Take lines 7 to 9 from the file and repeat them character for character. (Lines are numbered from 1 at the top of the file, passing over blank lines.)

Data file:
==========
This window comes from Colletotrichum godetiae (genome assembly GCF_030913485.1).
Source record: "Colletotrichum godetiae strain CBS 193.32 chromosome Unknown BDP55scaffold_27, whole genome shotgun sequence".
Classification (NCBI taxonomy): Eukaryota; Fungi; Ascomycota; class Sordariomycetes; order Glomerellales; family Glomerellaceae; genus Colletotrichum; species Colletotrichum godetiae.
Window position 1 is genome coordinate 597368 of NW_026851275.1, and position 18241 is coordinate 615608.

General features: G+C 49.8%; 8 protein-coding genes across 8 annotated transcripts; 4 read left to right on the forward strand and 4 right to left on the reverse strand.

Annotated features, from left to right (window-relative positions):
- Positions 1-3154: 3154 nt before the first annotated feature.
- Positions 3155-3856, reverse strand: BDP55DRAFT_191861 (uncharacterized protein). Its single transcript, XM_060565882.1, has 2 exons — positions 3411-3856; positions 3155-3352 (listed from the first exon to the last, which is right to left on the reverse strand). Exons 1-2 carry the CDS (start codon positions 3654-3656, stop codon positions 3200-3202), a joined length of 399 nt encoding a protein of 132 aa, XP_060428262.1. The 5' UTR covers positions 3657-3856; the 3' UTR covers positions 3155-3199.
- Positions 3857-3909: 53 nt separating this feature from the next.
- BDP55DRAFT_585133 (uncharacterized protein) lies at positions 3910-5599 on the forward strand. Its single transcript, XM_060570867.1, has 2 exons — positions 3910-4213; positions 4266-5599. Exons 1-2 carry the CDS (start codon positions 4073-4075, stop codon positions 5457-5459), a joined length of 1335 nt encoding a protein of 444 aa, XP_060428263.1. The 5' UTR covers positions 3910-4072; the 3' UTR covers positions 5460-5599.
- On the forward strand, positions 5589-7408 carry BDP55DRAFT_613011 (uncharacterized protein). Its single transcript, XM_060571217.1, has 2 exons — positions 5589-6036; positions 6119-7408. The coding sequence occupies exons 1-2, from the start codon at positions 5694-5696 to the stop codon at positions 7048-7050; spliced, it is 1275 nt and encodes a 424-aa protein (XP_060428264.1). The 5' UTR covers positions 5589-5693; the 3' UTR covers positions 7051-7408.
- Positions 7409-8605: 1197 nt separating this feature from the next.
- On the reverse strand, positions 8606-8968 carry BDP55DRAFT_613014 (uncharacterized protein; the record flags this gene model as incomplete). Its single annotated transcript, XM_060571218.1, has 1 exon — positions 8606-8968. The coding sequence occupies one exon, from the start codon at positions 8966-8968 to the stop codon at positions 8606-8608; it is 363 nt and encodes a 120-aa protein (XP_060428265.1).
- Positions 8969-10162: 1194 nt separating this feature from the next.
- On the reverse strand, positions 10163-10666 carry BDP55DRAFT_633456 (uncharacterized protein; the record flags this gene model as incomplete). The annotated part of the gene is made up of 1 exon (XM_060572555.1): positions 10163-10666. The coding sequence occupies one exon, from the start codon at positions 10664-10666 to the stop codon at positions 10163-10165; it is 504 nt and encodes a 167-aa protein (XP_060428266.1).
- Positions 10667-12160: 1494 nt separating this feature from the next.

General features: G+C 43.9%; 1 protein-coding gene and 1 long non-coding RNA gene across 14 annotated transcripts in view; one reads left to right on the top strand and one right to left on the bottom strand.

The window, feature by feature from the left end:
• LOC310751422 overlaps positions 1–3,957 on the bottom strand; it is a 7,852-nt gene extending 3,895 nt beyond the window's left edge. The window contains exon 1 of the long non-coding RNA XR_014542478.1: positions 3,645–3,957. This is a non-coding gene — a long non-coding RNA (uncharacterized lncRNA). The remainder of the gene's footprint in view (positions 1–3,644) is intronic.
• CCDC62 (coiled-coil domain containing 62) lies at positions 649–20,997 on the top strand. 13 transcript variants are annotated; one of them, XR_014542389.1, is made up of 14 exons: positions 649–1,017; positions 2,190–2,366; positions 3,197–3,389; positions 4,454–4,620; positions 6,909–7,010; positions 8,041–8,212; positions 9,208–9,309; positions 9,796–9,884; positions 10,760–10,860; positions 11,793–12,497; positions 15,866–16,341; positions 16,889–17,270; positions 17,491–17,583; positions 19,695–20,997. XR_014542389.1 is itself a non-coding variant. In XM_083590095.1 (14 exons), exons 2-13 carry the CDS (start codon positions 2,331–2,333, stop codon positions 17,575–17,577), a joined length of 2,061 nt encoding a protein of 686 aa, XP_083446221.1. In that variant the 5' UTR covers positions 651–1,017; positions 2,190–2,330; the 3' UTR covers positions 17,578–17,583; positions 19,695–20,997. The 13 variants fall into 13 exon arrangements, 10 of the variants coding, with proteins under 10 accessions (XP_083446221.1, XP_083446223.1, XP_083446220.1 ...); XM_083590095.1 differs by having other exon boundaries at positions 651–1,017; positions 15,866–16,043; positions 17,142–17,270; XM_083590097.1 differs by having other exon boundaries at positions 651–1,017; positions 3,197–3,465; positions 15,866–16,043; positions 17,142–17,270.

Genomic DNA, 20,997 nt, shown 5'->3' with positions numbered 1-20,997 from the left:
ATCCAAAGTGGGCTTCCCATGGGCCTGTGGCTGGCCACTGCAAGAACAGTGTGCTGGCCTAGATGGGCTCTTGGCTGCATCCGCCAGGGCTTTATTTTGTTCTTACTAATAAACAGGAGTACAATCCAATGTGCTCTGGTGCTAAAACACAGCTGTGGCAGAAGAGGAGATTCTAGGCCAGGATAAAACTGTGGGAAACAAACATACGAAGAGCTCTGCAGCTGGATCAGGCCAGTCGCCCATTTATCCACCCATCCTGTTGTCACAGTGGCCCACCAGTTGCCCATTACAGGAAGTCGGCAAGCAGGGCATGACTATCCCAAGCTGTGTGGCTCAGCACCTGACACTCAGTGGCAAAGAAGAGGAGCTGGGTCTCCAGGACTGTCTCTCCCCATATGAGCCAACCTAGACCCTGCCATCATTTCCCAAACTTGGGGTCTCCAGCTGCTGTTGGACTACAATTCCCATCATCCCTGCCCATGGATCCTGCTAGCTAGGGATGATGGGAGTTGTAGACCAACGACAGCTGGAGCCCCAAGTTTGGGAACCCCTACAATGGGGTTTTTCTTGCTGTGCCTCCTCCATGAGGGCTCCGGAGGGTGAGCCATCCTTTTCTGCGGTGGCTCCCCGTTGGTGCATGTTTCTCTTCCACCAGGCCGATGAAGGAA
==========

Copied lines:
- Positions 1-3154: 3154 nt before the first annotated feature.
- Positions 3155-3856, reverse strand: BDP55DRAFT_191861 (uncharacterized protein). Its single transcript, XM_060565882.1, has 2 exons — positions 3411-3856; positions 3155-3352 (listed from the first exon to the last, which is right to left on the reverse strand). Exons 1-2 carry the CDS (start codon positions 3654-3656, stop codon positions 3200-3202), a joined length of 399 nt encoding a protein of 132 aa, XP_060428262.1. The 5' UTR covers positions 3657-3856; the 3' UTR covers positions 3155-3199.
- Positions 3857-3909: 53 nt separating this feature from the next.